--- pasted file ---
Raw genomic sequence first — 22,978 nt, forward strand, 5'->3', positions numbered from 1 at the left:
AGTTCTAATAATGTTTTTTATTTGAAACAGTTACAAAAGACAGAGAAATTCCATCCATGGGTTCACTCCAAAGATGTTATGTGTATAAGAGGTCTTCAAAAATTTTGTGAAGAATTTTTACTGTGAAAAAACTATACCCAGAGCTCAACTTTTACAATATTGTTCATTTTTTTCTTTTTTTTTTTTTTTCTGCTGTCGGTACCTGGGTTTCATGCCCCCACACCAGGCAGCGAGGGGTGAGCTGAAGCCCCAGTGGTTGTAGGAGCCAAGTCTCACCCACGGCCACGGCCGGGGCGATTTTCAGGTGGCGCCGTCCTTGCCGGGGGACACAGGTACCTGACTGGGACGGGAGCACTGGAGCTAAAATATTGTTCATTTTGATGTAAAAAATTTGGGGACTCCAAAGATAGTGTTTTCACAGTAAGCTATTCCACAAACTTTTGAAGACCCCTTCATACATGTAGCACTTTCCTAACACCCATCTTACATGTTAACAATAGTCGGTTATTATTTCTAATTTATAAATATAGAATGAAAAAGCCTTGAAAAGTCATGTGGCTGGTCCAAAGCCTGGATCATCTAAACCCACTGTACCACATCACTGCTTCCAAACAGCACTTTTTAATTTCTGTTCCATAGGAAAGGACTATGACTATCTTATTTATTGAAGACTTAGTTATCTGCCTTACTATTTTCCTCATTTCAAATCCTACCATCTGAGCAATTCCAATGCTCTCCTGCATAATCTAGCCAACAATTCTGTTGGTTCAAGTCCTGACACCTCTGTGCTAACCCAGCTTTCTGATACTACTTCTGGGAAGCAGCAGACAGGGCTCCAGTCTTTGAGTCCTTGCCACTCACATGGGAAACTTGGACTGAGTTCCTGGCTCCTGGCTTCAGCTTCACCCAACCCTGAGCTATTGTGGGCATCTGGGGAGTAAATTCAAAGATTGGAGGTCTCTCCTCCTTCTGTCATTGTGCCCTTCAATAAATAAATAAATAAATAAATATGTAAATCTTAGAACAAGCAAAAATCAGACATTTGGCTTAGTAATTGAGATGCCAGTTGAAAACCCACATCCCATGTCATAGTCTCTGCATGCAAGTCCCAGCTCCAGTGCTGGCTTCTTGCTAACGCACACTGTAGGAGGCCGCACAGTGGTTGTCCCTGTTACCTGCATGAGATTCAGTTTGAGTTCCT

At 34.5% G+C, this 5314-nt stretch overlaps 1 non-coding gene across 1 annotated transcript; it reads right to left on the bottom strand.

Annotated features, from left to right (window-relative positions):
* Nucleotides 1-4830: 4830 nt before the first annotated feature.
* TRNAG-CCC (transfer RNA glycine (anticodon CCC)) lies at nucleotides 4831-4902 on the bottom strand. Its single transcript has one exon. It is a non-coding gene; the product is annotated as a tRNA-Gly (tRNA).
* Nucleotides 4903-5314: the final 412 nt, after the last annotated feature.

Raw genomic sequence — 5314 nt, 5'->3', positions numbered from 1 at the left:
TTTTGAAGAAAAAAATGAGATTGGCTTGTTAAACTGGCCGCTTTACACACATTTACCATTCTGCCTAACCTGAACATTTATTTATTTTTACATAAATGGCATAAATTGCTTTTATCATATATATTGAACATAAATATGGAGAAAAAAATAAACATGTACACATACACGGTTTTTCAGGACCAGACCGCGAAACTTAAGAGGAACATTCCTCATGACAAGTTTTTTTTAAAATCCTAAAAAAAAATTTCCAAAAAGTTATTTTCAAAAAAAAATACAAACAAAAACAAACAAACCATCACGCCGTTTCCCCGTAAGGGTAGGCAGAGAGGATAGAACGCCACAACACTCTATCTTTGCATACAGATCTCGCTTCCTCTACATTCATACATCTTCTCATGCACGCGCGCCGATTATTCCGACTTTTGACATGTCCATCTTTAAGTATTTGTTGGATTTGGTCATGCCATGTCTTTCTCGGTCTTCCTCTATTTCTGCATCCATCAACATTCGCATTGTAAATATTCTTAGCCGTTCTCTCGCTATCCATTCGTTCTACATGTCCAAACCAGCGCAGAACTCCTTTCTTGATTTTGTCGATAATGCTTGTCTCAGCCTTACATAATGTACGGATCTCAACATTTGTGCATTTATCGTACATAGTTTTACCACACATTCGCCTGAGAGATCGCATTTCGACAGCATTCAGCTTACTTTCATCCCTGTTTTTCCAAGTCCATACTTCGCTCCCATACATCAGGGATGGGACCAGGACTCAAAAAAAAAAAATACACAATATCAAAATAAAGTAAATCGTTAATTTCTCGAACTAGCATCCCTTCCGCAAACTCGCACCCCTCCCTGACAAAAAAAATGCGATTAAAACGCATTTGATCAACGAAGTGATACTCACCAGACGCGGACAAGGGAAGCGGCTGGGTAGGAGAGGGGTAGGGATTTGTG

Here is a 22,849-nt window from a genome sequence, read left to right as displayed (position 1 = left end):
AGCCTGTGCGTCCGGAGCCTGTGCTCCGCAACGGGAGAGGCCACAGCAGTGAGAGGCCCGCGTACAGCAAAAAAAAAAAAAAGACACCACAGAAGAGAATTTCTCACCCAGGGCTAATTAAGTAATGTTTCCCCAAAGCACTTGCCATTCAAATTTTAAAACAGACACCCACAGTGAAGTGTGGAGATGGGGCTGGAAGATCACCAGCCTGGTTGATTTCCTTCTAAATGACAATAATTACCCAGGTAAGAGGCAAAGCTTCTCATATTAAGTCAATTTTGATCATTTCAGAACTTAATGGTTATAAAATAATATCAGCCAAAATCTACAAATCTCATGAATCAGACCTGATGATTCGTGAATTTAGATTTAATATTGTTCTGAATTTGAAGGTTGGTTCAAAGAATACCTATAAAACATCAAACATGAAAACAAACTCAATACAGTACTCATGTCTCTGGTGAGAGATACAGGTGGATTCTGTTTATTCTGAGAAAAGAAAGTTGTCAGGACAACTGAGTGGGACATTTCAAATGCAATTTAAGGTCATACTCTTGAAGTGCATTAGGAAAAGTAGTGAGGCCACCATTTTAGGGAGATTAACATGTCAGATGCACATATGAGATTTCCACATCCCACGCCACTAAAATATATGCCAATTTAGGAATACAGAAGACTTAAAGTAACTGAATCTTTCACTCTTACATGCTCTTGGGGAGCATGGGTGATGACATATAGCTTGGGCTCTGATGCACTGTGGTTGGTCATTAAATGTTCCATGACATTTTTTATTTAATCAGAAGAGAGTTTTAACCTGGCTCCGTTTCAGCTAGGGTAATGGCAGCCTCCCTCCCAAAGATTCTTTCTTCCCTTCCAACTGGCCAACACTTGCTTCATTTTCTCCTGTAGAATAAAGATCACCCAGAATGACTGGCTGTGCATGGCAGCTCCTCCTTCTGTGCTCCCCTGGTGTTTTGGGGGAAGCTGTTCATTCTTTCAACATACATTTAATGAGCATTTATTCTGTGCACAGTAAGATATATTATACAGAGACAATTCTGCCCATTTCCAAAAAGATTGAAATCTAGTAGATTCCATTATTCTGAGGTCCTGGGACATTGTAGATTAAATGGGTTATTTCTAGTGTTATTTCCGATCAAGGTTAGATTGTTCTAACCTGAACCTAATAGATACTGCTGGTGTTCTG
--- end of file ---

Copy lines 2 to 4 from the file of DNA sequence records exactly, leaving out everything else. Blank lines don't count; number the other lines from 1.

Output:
AGTTCTAATAATGTTTTTTATTTGAAACAGTTACAAAAGACAGAGAAATTCCATCCATGGGTTCACTCCAAAGATGTTATGTGTATAAGAGGTCTTCAAAAATTTTGTGAAGAATTTTTACTGTGAAAAAACTATACCCAGAGCTCAACTTTTACAATATTGTTCATTTTTTTCTTTTTTTTTTTTTTTCTGCTGTCGGTACCTGGGTTTCATGCCCCCACACCAGGCAGCGAGGGGTGAGCTGAAGCCCCAGTGGTTGTAGGAGCCAAGTCTCACCCACGGCCACGGCCGGGGCGATTTTCAGGTGGCGCCGTCCTTGCCGGGGGACACAGGTACCTGACTGGGACGGGAGCACTGGAGCTAAAATATTGTTCATTTTGATGTAAAAAATTTGGGGACTCCAAAGATAGTGTTTTCACAGTAAGCTATTCCACAAACTTTTGAAGACCCCTTCATACATGTAGCACTTTCCTAACACCCATCTTACATGTTAACAATAGTCGGTTATTATTTCTAATTTATAAATATAGAATGAAAAAGCCTTGAAAAGTCATGTGGCTGGTCCAAAGCCTGGATCATCTAAACCCACTGTACCACATCACTGCTTCCAAACAGCACTTTTTAATTTCTGTTCCATAGGAAAGGACTATGACTATCTTATTTATTGAAGACTTAGTTATCTGCCTTACTATTTTCCTCATTTCAAATCCTACCATCTGAGCAATTCCAATGCTCTCCTGCATAATCTAGCCAACAATTCTGTTGGTTCAAGTCCTGACACCTCTGTGCTAACCCAGCTTTCTGATACTACTTCTGGGAAGCAGCAGACAGGGCTCCAGTCTTTGAGTCCTTGCCACTCACATGGGAAACTTGGACTGAGTTCCTGGCTCCTGGCTTCAGCTTCACCCAACCCTGAGCTATTGTGGGCATCTGGGGAGTAAATTCAAAGATTGGAGGTCTCTCCTCCTTCTGTCATTGTGCCCTTCAATAAATAAATAAATAAATAAATATGTAAATCTTAGAACAAGCAAAAATCAGACATTTGGCTTAGTAATTGAGATGCCAGTTGAAAACCCACATCCCATGTCATAGTCTCTGCATGCAAGTCCCAGCTCCAGTGCTGGCTTCTTGCTAACGCACACTGTAGGAGGCCGCACAGTGGTTGTCCCTGTTACCTGCATGAGATTCAGTTTGAGTTCCT

At 34.5% G+C, this 5314-nt stretch overlaps 1 non-coding gene across 1 annotated transcript; it reads right to left on the bottom strand.

Annotated features, from left to right (window-relative positions):